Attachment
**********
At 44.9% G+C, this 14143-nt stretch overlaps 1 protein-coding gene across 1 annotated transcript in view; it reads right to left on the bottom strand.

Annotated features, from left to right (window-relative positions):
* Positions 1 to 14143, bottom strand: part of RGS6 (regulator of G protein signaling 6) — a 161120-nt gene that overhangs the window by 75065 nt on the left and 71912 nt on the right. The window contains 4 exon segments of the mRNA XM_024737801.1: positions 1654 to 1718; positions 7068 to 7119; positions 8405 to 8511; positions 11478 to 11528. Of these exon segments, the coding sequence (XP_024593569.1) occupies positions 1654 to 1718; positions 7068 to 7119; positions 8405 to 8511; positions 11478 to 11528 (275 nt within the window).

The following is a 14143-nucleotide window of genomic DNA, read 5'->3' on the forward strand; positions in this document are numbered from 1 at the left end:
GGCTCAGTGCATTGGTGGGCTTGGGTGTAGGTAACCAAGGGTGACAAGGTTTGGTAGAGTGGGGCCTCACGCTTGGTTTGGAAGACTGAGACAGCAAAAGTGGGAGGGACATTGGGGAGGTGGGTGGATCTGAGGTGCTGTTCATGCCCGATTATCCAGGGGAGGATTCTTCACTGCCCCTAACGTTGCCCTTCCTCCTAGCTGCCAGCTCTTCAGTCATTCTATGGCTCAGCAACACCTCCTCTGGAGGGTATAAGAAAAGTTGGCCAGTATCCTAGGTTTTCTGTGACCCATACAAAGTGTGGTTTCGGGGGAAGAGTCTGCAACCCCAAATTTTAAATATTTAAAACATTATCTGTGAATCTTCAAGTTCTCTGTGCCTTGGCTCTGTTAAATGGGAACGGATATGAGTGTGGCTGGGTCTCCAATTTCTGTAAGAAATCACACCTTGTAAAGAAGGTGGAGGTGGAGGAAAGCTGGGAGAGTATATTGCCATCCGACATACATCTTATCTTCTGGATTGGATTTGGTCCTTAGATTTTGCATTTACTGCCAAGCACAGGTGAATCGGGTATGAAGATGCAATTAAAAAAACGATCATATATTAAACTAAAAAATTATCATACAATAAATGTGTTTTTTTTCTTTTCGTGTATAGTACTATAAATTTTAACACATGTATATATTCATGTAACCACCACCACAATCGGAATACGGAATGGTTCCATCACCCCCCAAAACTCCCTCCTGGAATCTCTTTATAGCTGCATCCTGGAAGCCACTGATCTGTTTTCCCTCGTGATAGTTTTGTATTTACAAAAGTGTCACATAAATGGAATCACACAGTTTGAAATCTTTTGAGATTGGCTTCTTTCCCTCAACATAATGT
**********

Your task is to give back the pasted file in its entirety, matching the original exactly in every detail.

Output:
At 44.9% G+C, this 14143-nt stretch overlaps 1 protein-coding gene across 1 annotated transcript in view; it reads right to left on the bottom strand.

Annotated features, from left to right (window-relative positions):
* Positions 1 to 14143, bottom strand: part of RGS6 (regulator of G protein signaling 6) — a 161120-nt gene that overhangs the window by 75065 nt on the left and 71912 nt on the right. The window contains 4 exon segments of the mRNA XM_024737801.1: positions 1654 to 1718; positions 7068 to 7119; positions 8405 to 8511; positions 11478 to 11528. Of these exon segments, the coding sequence (XP_024593569.1) occupies positions 1654 to 1718; positions 7068 to 7119; positions 8405 to 8511; positions 11478 to 11528 (275 nt within the window).

The following is a 14143-nucleotide window of genomic DNA, read 5'->3' on the forward strand; positions in this document are numbered from 1 at the left end:
GGCTCAGTGCATTGGTGGGCTTGGGTGTAGGTAACCAAGGGTGACAAGGTTTGGTAGAGTGGGGCCTCACGCTTGGTTTGGAAGACTGAGACAGCAAAAGTGGGAGGGACATTGGGGAGGTGGGTGGATCTGAGGTGCTGTTCATGCCCGATTATCCAGGGGAGGATTCTTCACTGCCCCTAACGTTGCCCTTCCTCCTAGCTGCCAGCTCTTCAGTCATTCTATGGCTCAGCAACACCTCCTCTGGAGGGTATAAGAAAAGTTGGCCAGTATCCTAGGTTTTCTGTGACCCATACAAAGTGTGGTTTCGGGGGAAGAGTCTGCAACCCCAAATTTTAAATATTTAAAACATTATCTGTGAATCTTCAAGTTCTCTGTGCCTTGGCTCTGTTAAATGGGAACGGATATGAGTGTGGCTGGGTCTCCAATTTCTGTAAGAAATCACACCTTGTAAAGAAGGTGGAGGTGGAGGAAAGCTGGGAGAGTATATTGCCATCCGACATACATCTTATCTTCTGGATTGGATTTGGTCCTTAGATTTTGCATTTACTGCCAAGCACAGGTGAATCGGGTATGAAGATGCAATTAAAAAAACGATCATATATTAAACTAAAAAATTATCATACAATAAATGTGTTTTTTTTCTTTTCGTGTATAGTACTATAAATTTTAACACATGTATATATTCATGTAACCACCACCACAATCGGAATACGGAATGGTTCCATCACCCCCCAAAACTCCCTCCTGGAATCTCTTTATAGCTGCATCCTGGAAGCCACTGATCTGTTTTCCCTCGTGATAGTTTTGTATTTACAAAAGTGTCACATAAATGGAATCACACAGTTTGAAATCTTTTGAGATTGGCTTCTTTCCCTCAACATAATGT